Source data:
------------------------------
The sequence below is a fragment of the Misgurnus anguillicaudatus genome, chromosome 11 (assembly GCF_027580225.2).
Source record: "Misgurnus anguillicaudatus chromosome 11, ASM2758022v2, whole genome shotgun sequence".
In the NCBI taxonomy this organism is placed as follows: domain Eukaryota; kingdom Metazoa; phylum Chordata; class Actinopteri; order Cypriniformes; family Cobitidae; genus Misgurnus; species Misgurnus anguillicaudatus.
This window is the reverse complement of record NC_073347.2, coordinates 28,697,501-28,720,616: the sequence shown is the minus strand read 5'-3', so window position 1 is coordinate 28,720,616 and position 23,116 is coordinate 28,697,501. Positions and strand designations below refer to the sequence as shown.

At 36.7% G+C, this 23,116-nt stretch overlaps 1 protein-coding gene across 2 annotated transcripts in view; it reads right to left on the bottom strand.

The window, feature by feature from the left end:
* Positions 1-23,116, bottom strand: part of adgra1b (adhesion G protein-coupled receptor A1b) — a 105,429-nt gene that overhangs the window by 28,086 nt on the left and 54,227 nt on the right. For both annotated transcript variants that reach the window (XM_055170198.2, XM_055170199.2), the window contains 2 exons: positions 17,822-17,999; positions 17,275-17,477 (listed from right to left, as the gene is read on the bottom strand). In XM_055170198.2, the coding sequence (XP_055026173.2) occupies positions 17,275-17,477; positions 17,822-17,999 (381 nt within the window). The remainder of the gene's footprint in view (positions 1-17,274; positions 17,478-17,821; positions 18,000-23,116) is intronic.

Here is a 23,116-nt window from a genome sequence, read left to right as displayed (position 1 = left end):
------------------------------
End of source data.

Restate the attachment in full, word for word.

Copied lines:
The sequence below is a fragment of the Misgurnus anguillicaudatus genome, chromosome 11 (assembly GCF_027580225.2).
Source record: "Misgurnus anguillicaudatus chromosome 11, ASM2758022v2, whole genome shotgun sequence".
In the NCBI taxonomy this organism is placed as follows: domain Eukaryota; kingdom Metazoa; phylum Chordata; class Actinopteri; order Cypriniformes; family Cobitidae; genus Misgurnus; species Misgurnus anguillicaudatus.
This window is the reverse complement of record NC_073347.2, coordinates 28,697,501-28,720,616: the sequence shown is the minus strand read 5'-3', so window position 1 is coordinate 28,720,616 and position 23,116 is coordinate 28,697,501. Positions and strand designations below refer to the sequence as shown.

At 36.7% G+C, this 23,116-nt stretch overlaps 1 protein-coding gene across 2 annotated transcripts in view; it reads right to left on the bottom strand.

The window, feature by feature from the left end:
* Positions 1-23,116, bottom strand: part of adgra1b (adhesion G protein-coupled receptor A1b) — a 105,429-nt gene that overhangs the window by 28,086 nt on the left and 54,227 nt on the right. For both annotated transcript variants that reach the window (XM_055170198.2, XM_055170199.2), the window contains 2 exons: positions 17,822-17,999; positions 17,275-17,477 (listed from right to left, as the gene is read on the bottom strand). In XM_055170198.2, the coding sequence (XP_055026173.2) occupies positions 17,275-17,477; positions 17,822-17,999 (381 nt within the window). The remainder of the gene's footprint in view (positions 1-17,274; positions 17,478-17,821; positions 18,000-23,116) is intronic.

Here is a 23,116-nt window from a genome sequence, read left to right as displayed (position 1 = left end):